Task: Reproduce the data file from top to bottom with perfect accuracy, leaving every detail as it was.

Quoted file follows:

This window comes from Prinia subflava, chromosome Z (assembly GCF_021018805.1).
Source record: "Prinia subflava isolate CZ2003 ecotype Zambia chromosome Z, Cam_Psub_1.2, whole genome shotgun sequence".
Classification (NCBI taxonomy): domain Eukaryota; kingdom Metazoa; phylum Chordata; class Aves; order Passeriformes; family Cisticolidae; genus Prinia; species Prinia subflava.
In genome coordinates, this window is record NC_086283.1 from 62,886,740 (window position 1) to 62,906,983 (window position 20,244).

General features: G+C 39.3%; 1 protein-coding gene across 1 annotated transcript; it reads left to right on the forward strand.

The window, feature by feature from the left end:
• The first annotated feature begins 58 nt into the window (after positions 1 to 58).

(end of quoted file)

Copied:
This window comes from Prinia subflava, chromosome Z (assembly GCF_021018805.1).
Source record: "Prinia subflava isolate CZ2003 ecotype Zambia chromosome Z, Cam_Psub_1.2, whole genome shotgun sequence".
Classification (NCBI taxonomy): domain Eukaryota; kingdom Metazoa; phylum Chordata; class Aves; order Passeriformes; family Cisticolidae; genus Prinia; species Prinia subflava.
In genome coordinates, this window is record NC_086283.1 from 62,886,740 (window position 1) to 62,906,983 (window position 20,244).

General features: G+C 39.3%; 1 protein-coding gene across 1 annotated transcript; it reads left to right on the forward strand.

The window, feature by feature from the left end:
• The first annotated feature begins 58 nt into the window (after positions 1 to 58).